You know, there is a vanity aspect and ambition aspect to politics. But when you spend as much time as Senator Clinton and I have spent around the country, and you hear heartbreaking story after heartbreaking story, and you realize that people's expectations are so modest.
You know, they're not looking for government to solve all of their problems. They just want a little bit of a hand-up to keep them in their homes if they're about to be foreclosed upon, or to make sure their kids can go to college to live out the American dream.
You know, it is absolutely critical that we change how business is done in Washington and we remind ourselves of what government is supposed to be about.
And, you know, I have a lot of confidence that whoever ends up being the nominee that the Democratic standard-bearer will try to restore that sense of public service to our government. That's why I think we're both running, and I'm very pleased that I've had this opportunity to run with Senator Clinton.
Russert: But the voters can only choose one, Brian.
And I think you have a question.
Williams: Well, we don't have such thing in our format as a closing statement, but I am going to ask a closing and fundamental question of you both. And I'll ask it of you fist, Senator Obama.
What is the fundamental question you believe Senator Clinton must answer along the way to the voters here in Ohio and in Texas, and for that matter across the country, in order to prove her worthiness as the nominee? And then we will ask the same question of Senator Clinton.
Sen. Obama: I have to say, Brian, I think she is -- she would be worthy as a nominee. Now, I think I'd be better. Otherwise, I wouldn't be running. But there's no doubt that Senator Clinton is qualified and capable and would be a much better president than John McCain, who I respect and I honor his service to this country, but essentially has tethered himself to the failed policies of George Bush over the last seven years.
On economics, he wants to continue tax cuts to the wealthy that we can't afford, and on foreign policy he wants to continue a war that not only can we not afford in terms of money, but we can't afford in terms of lives and is not making us more safe. We can't afford it in terms of strategy.
So I don't think that Senator Clinton has to answer a question as to whether she's capable of being president or our standard bearer.
I will say this, that the reason I think I'm better as the nominee is that I can bring this country together I think in a unique way, across divisions of race, religion, region. And that is what's going to be required in order for us to actually deliver on the issues that both Senator Clinton and I care so much about.
And I also think I have a track record, starting from the days I moved to Chicago as a community organizer, when I was in my 20s, on through my work in state government, on through my work as a United States senator, I think I bring a unique bias in favor of opening up government, pushing back special interests, making government more accountable so that the American people can have confidence that their voice is being heard.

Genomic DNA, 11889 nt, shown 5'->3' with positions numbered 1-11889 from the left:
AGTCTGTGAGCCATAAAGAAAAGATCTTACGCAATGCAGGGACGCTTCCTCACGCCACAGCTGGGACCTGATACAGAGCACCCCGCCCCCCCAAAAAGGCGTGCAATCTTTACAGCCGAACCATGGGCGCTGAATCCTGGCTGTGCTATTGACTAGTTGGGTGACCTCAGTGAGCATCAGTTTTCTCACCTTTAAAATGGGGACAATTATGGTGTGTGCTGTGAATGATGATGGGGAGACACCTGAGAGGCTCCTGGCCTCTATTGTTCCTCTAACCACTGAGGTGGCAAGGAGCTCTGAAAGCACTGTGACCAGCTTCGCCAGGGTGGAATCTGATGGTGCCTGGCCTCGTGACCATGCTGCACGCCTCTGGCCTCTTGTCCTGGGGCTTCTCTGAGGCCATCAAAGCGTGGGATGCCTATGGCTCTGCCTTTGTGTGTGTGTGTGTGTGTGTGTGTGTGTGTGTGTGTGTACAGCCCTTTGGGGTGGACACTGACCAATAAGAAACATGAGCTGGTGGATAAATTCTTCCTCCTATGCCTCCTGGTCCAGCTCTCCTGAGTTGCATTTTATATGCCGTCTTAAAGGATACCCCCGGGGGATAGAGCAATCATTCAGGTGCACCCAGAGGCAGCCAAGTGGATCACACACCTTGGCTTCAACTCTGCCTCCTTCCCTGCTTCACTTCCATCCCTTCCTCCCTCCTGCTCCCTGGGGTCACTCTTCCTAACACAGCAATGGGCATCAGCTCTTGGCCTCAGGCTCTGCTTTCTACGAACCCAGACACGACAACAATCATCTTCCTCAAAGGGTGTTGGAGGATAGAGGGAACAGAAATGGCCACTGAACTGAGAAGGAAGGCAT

Those are things -- those are qualities that I bring to this race, and I hope that the people of Ohio, Texas, Rhode Island and Vermont decide that those are qualities that they need in the next president of the United States.
Williams: Senator Clinton, same question, and that is again -- is there a fundamental question Senator Obama must answer to the voters in this state and others as to his worthiness?
Sen. Clinton: Well, Brian, there isn't any doubt that, you know, both of us feel strongly about our country, that we bring enormous energy and commitment to this race and would bring that to the general election and to the White House.
As I said last week, you know, it's been an honor to campaign. I still intend to do everything I can to win, but it has been an honor, because it has been a campaign that is history making.
You know, obviously I am thrilled to be running, to be the first woman president, which I think would be a sea change in our country and around the world, and would give enormous... you know, enormous hope and, you know, a real challenge to the way things have been done, and who gets to do them, and what the rules are.
So I feel that either one of us will make history.
The question that I have been posing is, who can actually change the country? And I do believe that my experience over 35 years in the private sector as well as the public and the not-for-profit sector, gives me an understanding and an insight into how best to make the changes that we all know we have to see.
You know, when I wasn't successful about getting universal health care, I didn't give up. I just got to work and helped to create the Children's Health Insurance Program. And, you know, today in Ohio 140,000 kids have health insurance. And yet this morning in Lorain, a mother said that she spent with the insurance and everything over $3 million taking care of her daughter, who had a serious accident. And she just looked at me, as so many mothers and fathers have over so many years, and said, "will you help us?"
That's what my public life has been about. I want to help the people of this country get the chances they deserve to have. And I will do whatever I can here in Ohio, in Texas, Rhode Island, in the states to come making that case. Because I think we do need a fighter back in the White House.
You know, the wealthy and the well-connected have had a president. It's time we had a president for the middle class and working people, the people who get up every day and do the very best they can. And they deserve somebody who gets up in that White House and goes to bat for them.
And that's what I will do.
Williams: Senator, thank you.
© 2013 msnbc.com Reprints